Given this background, it is intriguing that no one at the BBC thought to question the motives of the civil servant(s) who triggered the publication of ILiAD now. Moreover, William Crawley, host of the BBC Radio Ulster Talkback programme afforded Tony Gallagher, professor at the School of Education, the opportunity to interpret the ILiAD findings pretty-much unopposed. William Crawley failed to raise with Professor Gallagher how the ILiAD report could be construed as a School of Education report when none of the Queens authors has a background in education, let alone experience in the classroom.
The authors comprised two psychologists, one anthropologist, one “built environment” academic, one sociologist, and a researcher working in conflict resolution/transformation. It is interesting to note, in passing, that of the many professors of education employed by the School of Education, none have experience of the post-primary classroom. William Crawley’s claim on a previous Talkback programme that Tony Gallagher had expertise in three of the fundamental facets of education is bound to puzzle those who are aware that the professor has never even been employed by a school.
But here is where the BBC, professor Gallagher and the authors of the ILiAD report are most at fault. The conclusions of the ILiAD report, and the central message of the BBC’s coverage, is undermined by this simplest of counterexamples: Scotland has a similar attainment gap (see Economist 27.08.2016) to Northern Ireland, but that gap cannot be accounted for by academic selection because Scotland doesn’t have grammar schools. Moreover, this simple counterexample points the way to the real source of the attainment gap – something Scotland and Northern Ireland have in common – a progressivist curriculum. The Economist study attributes Scotland’s difficulties not to selection but to its progressivist curriculum.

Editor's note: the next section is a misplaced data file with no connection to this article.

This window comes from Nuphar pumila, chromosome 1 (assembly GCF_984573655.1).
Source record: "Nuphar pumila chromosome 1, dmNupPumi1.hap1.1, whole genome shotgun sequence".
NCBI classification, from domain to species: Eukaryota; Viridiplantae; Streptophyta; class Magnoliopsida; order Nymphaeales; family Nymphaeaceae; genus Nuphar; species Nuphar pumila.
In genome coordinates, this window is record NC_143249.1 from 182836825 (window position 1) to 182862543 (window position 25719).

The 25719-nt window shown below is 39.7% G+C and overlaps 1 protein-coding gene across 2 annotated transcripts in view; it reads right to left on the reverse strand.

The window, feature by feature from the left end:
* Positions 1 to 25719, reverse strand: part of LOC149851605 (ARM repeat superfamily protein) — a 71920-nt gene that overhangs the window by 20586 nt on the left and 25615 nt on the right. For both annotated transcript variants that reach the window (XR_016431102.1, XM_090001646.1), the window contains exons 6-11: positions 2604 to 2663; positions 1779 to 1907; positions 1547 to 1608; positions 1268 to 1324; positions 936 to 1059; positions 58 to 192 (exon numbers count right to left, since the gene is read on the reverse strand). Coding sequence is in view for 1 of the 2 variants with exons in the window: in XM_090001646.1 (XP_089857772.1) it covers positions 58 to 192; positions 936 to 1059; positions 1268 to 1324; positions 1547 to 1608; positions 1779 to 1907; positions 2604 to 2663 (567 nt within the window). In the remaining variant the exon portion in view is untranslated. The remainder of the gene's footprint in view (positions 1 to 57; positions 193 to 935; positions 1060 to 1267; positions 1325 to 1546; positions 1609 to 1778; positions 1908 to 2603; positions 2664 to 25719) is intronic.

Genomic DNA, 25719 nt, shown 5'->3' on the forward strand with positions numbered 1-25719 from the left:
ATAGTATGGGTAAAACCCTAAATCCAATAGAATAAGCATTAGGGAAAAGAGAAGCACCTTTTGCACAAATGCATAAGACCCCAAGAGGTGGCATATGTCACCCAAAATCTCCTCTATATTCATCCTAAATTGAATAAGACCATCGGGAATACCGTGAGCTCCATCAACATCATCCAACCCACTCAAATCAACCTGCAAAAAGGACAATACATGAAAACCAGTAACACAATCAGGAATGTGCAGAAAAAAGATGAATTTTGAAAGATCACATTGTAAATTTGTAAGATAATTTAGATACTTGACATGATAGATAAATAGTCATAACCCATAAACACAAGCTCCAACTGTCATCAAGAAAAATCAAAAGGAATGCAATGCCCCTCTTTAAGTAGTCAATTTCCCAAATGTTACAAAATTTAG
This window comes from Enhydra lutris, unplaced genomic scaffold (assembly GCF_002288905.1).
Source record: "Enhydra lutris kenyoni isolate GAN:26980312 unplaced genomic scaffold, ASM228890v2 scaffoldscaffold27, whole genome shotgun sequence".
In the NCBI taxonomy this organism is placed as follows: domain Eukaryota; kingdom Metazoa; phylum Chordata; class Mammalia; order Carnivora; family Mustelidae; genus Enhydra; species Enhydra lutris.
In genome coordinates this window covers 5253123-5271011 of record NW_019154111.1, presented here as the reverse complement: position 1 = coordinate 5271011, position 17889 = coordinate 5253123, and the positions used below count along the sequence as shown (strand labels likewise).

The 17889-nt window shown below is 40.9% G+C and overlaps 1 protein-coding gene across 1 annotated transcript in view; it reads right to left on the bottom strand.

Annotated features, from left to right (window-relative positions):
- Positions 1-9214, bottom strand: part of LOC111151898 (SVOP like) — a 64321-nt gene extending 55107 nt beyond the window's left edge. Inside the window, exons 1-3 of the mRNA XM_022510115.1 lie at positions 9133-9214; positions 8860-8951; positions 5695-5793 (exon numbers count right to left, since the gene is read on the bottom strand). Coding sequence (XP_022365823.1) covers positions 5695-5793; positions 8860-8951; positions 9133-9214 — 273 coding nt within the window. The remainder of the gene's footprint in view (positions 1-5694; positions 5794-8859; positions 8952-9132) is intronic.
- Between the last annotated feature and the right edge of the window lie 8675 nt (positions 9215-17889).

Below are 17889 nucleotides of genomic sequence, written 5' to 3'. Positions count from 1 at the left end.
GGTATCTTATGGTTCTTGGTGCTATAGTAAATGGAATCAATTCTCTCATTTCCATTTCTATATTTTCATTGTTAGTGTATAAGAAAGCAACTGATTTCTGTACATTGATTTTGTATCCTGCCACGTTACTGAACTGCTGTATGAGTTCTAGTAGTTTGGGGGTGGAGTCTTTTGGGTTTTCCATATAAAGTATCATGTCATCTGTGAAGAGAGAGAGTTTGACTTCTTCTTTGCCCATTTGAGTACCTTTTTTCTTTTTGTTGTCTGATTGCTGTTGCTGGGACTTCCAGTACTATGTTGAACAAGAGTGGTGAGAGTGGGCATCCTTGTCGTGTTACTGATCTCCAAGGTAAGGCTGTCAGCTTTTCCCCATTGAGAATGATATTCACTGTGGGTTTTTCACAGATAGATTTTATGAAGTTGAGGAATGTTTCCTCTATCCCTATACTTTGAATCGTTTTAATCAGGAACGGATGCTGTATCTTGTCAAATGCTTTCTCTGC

We have now arrived at an explanation of the attainment gap which accords with all the extant high quality international research but is entirely at odds with the reasoning set out in ILiAD: Northern Ireland and Scotland share a common problem in that policy-makers (supported by “educationalists”) in both countries have adopted models of curriculum known to be damaging to the life chances of the poor. The true culprits are not the grammar schools but former CCEA leaders Gavin Boyd and Carmel Gallagher who developed a progressivist “Revised” curriculum which required schools to adopt incoherent notions such as “learning to learn,” Assessment for Learning and so-called thinking skills.